It can be great fun taking a pet for a drive, but the last thing you whilst out on the road is an animal misbehaving in the car. Naturally, we all want to be able to get from A to B with our pets while remaining as safe as possible. It's also really important to make sure our pets are secured in a way that's road-legal too. Interested in learning more? Be sure to check out the tips listed below.


Safe and secure 

You wouldn't allow a toddler to travel in your car without being properly secured, so why should your pets be any different? The Highway Code states that "dogs or other animals are suitably restrained" while travelling in a car, and that "they cannot distract you while you're driving or injure you, or themselves, if you stop too quickly." 


To combat this issue, things like guards, harnesses and carriers can prove to be an invaluable asset to any vehicle. What's more, the law recommends them – which is handy if you're looking to stay in your insurer's good books. 

In a recent survey conducted by ourselves, 1 in 5 (22%) British pet owners admitted that they do not restrain their pets whilst travelling in a vehicle and 1 in 10 (9%) drivers stated that travelling with their pet makes them feel distracted. 


Poorly pups 

As well as ensuring your pet is properly secured, the law also states that a pet "should be healthy and fit for the intended journey" before heading off on a road trip. Obviously, this makes a lot of sense – not only does it protect your pet if they're feeling under the weather, it also saves you the job of clearing up any potential nasties that occur as a result of their illness. Result!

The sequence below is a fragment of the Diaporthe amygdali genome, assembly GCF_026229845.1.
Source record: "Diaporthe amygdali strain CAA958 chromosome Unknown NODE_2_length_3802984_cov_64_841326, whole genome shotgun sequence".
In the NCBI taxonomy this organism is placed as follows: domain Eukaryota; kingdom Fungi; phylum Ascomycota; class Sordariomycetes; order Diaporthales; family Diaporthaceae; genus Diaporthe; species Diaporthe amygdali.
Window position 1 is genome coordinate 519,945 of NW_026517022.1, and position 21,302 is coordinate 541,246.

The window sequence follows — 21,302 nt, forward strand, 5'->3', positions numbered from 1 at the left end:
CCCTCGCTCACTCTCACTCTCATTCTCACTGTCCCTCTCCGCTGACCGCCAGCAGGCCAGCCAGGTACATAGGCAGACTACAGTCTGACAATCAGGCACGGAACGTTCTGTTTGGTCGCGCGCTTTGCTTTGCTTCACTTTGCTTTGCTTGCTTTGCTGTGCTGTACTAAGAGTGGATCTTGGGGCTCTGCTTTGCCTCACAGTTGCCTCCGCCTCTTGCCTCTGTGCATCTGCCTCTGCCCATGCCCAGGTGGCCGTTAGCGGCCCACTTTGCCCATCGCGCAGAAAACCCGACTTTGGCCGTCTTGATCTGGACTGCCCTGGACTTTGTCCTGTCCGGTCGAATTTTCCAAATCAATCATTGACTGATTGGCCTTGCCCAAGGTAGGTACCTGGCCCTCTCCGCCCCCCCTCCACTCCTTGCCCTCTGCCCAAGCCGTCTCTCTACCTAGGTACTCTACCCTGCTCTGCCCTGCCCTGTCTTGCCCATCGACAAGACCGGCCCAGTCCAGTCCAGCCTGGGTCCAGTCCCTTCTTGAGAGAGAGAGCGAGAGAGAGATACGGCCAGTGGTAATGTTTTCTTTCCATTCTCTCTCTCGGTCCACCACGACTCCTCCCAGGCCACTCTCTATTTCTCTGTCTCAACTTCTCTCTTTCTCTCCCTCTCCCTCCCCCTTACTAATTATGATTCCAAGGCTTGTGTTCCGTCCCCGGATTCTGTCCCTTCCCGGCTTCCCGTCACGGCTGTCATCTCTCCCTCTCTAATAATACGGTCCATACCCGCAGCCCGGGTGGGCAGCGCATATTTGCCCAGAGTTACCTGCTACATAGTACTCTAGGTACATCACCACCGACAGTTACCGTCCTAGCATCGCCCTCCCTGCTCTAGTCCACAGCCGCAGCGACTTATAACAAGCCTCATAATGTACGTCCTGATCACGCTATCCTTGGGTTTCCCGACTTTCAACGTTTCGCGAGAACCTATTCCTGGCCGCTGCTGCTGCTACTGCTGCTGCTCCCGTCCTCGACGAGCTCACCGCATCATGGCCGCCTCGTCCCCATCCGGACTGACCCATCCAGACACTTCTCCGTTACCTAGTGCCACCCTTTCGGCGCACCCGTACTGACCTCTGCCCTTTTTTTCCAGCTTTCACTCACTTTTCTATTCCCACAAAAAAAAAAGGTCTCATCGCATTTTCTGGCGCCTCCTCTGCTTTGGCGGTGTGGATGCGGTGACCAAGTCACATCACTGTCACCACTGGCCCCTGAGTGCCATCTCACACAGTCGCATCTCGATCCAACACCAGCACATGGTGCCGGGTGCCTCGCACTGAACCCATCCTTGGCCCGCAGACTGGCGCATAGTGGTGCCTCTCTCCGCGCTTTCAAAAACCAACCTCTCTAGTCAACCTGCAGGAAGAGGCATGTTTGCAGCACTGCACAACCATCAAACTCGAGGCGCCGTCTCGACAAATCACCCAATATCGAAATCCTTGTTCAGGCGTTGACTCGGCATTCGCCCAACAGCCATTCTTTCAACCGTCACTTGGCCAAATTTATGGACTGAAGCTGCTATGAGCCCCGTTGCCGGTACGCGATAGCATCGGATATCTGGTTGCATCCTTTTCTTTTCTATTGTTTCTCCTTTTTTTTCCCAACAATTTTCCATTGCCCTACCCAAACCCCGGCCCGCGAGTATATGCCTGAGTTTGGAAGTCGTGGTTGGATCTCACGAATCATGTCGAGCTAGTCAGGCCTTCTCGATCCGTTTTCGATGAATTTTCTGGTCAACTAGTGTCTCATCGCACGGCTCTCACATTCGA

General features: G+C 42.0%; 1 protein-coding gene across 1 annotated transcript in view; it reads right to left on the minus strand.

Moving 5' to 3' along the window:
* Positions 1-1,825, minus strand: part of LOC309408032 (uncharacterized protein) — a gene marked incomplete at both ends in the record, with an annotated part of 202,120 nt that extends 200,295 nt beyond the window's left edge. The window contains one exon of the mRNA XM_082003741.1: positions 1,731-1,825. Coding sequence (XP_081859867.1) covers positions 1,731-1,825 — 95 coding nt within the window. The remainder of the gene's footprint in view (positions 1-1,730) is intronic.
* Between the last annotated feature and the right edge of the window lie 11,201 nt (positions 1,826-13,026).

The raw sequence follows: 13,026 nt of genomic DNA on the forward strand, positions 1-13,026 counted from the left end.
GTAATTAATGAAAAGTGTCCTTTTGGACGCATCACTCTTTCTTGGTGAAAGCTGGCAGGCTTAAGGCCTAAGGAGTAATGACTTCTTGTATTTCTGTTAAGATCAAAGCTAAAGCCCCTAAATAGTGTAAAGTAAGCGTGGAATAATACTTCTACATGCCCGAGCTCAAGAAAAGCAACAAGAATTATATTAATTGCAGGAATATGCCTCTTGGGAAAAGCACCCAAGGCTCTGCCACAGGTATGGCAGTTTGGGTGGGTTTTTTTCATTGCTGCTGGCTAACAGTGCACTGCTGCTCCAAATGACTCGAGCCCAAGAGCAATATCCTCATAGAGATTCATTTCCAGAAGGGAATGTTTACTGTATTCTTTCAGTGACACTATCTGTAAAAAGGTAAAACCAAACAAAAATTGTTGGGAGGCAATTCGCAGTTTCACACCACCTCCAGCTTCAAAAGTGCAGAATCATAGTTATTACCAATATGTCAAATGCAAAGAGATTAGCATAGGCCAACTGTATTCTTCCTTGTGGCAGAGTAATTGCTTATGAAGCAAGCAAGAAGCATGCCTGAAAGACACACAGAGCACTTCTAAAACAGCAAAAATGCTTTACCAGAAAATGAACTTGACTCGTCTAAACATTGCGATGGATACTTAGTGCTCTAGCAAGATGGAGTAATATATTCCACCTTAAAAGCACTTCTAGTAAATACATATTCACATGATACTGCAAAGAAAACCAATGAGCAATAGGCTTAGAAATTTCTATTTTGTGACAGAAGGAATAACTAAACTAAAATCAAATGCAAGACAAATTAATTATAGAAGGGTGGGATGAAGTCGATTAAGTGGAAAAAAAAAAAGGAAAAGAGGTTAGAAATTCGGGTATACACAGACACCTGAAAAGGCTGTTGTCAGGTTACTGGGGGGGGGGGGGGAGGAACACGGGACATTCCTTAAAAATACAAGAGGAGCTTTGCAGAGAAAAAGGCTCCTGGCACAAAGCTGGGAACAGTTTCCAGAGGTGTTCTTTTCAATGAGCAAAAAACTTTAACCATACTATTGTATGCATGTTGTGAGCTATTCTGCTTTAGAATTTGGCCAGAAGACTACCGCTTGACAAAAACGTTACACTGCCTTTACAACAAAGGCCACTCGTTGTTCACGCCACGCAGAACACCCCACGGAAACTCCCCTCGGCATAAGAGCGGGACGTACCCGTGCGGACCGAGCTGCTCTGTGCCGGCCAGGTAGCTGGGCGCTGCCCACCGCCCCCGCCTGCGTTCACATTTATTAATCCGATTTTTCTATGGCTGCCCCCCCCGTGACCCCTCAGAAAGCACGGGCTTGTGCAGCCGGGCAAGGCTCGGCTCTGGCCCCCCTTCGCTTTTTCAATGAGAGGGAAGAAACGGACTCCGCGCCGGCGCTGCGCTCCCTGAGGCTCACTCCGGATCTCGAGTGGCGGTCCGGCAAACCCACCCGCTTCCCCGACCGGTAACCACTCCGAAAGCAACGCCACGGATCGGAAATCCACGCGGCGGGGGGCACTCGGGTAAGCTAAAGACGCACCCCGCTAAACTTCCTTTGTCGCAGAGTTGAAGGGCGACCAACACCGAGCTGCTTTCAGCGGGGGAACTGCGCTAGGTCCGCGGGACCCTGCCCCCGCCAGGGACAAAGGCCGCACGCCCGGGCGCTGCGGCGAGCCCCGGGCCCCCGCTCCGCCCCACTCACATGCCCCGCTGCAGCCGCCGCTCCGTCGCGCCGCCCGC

Leading pet charity the RSPCA report that high numbers of dogs can struggle with travel, often due to motion sickness or due to anxiety, so it’s important to keep a close eye on your pet to make sure they are not displaying signs of travel-related problems such as barking, whining, jumping, attempting to run around the car, salivating, vomiting, attention-seeking, licking, cowering, hiding or restlessness. If your dog is nervous, do not punish him/her for any signs of travel-related problems.


Vital ventilation 

During the summer months, it isn't uncommon to hear the tragic story of a dog that's suffocated as a result of being left in a hot car, with poor ventilation often cited as the main contributing factor. 


Cracking the window while you do the big shop is certainly a must, but one thing that's often forgotten is the importance of opening a window as you travel. This is especially important on warm or muggy days – and if you see your pet becoming openly distressed (excessive panting, whining etc.), then be sure to pull over and give them a drink of water. 

The RSPCA recommend that pets have regular breaks with access to water during long journeys and that the temperature inside the vehicle is comfortable so they will not overheat, reminding owners never to leave a pet inside a vehicle when parked on a warm day as temperatures can quickly rise and pets can suffer, or even die, from heat exposure.


Top tips 

So you've nailed the basics listed above, but why stop there? There's plenty of little things to consider when it comes to driving with your pets, all you've got to do is try and remember the following. . . 


  • Packing a few treats for your pet is always a wise idea. Not only will a snack help to calm them down during particularly stressful trips, it'll also provide you with the opportunity to reward good behaviour. 
  • While it may look cool to allow your dog to stick its head out of the window or sit beside you in the front seat, it's actually fairly unsafe to do so. With this in mind, always put dogs in the boot, and other, smaller animals on the backseat in the appropriate carrier. 
  • Don’t attach a lead to your pet during your time in the car – this should help to avoid issues such as strangulation. 
  • Playing with your pet before a long journey will help to tire them out, which may lead to them sleeping for the duration of the trip.